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Hong Kong: Technological giants freeze data demands

Η Google, Facebook and Twitter stop processing data requests from Hong Kong government as they reconsider a new law on safety entered into force on 1 July. Google has stopped all processing activities data just came into force last Wednesday.

"Once the law came into force, we stopped new data requests from the Hong Kong authorities," said a Google spokesman, "and we will continue to look into the details of the new law."

The Twitter also stopped handling government requests from July 1, while Facebook announced the cessation of processing of requests on Monday.

Social media platforms usually collect user information if requested through valid court orders, depending on the legal process in different countries. Now, all companies, even temporarily, must ignore the demands of the Hong Kong government.

The new policies are in line with China's new national security law in Hong Kong and were first proposed in May. Hong Kong has traditionally enjoyed independence from mainland China, but the Chinese central government has sought to impose strong restrictions on Hong Kong in recent months, putting an end to Hong Kong's independence demands and the "one country, two systems" movement. China's willingness to take greater control has led to widespread protests in Hong Kong, which began last year.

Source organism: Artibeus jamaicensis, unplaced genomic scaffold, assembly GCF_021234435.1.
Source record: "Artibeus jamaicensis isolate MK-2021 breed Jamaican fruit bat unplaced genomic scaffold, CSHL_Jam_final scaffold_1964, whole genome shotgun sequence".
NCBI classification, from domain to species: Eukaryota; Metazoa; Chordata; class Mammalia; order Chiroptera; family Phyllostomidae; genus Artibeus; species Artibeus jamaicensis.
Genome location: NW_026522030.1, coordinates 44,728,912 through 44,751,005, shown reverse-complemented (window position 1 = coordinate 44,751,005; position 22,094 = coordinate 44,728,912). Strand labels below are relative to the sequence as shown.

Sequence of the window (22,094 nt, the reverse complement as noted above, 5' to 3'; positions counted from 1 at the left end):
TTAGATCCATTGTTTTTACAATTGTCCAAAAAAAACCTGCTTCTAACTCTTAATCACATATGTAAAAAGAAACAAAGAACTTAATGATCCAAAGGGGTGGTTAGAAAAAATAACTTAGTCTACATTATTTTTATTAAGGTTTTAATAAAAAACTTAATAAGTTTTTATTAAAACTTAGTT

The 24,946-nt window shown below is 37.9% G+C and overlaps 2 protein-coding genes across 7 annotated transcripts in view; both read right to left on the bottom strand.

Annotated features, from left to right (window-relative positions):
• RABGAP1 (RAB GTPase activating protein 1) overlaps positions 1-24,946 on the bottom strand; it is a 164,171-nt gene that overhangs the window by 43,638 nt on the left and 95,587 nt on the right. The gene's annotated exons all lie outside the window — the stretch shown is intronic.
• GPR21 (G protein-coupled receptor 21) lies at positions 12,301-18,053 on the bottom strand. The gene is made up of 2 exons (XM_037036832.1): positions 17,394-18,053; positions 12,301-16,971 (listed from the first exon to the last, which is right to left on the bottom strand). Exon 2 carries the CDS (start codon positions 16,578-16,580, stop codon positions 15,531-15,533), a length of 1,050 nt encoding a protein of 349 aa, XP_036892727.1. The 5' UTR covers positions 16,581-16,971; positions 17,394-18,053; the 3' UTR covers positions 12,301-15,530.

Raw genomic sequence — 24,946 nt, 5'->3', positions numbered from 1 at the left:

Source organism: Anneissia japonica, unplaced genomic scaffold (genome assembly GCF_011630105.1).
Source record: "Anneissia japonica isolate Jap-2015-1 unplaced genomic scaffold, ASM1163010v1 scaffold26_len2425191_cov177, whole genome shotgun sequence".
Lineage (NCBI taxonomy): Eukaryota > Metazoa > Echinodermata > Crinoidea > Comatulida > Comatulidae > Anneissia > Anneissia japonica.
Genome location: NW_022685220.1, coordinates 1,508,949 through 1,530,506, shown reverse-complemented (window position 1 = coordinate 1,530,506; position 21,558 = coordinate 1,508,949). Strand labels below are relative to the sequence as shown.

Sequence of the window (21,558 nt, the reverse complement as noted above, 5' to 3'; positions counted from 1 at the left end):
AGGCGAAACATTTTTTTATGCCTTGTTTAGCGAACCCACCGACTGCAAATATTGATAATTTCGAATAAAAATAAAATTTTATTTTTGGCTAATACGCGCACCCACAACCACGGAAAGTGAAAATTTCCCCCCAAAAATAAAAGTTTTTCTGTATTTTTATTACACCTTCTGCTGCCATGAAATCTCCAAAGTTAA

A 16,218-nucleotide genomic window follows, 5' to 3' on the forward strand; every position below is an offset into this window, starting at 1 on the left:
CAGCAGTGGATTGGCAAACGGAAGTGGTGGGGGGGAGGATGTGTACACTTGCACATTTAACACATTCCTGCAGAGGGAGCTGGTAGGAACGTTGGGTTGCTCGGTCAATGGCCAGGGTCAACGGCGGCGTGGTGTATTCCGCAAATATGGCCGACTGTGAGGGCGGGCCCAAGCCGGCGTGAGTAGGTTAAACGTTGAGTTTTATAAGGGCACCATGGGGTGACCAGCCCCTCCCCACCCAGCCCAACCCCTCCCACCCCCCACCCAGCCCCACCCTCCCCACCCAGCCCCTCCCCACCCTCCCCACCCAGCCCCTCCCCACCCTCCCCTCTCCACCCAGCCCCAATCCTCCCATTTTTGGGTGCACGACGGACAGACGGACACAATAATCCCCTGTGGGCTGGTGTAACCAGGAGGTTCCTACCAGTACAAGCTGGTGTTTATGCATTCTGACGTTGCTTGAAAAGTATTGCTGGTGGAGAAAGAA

In particular, the new security law gives China the power to limit political dissent against the Communist Party, making it illegal to participate in "detachment, overthrow, organize and commit terrorist acts and associate with foreign countries or with external elements that endanger national security." These powers are particularly related to social ones platforms, which may host these most criminalized activities.

Google, the Facebook and Twitter had been banned in China for several years as part of the so-called "Great Wall of Protection," according to which government censors monitored online activities.

Hong Kong

The new security law has already forced many opposition political parties in Hong Kong to disperse and is expected to further consolidate Beijing's political disagreement against Hong Kong.

"We believe that freedom of expression is a fundamental human right and supports the right of people to express themselves without fear for their safety or other consequences," a Facebook spokesman said.

Twitter says it is reviewing the new law to assess the effects, adding that many terms of the new law are "vague and without a specific definition." "Like many public interest organizations, political leaders and industry partners, we have serious concerns about both this process and the intent of this law."

Facebook has a process of examining government requests, which takes into account its own policies and local laws as well as international human rights standards, the spokesman added. "We are suspending the re-examination of government requests for user data from Hong Kong pending further evaluation of the National Security Act, including formal human rights and international expertise."

Facebook has offices in China and uses Chinese suppliers to build them hardware, including the Oculus VR and communication devices through it Portal video. Facebook CEO Mark Zuckerberg tried to repair relations with China in the past as he met with Communist Party leaders while in Beijing for a financial forum in 2016. Recently, he raised concerns about China and the new terms he wants to set. "If another nation's platform sets the rules, the course of our nation could be determined by a completely different set of values," Zuckerberg said last year.


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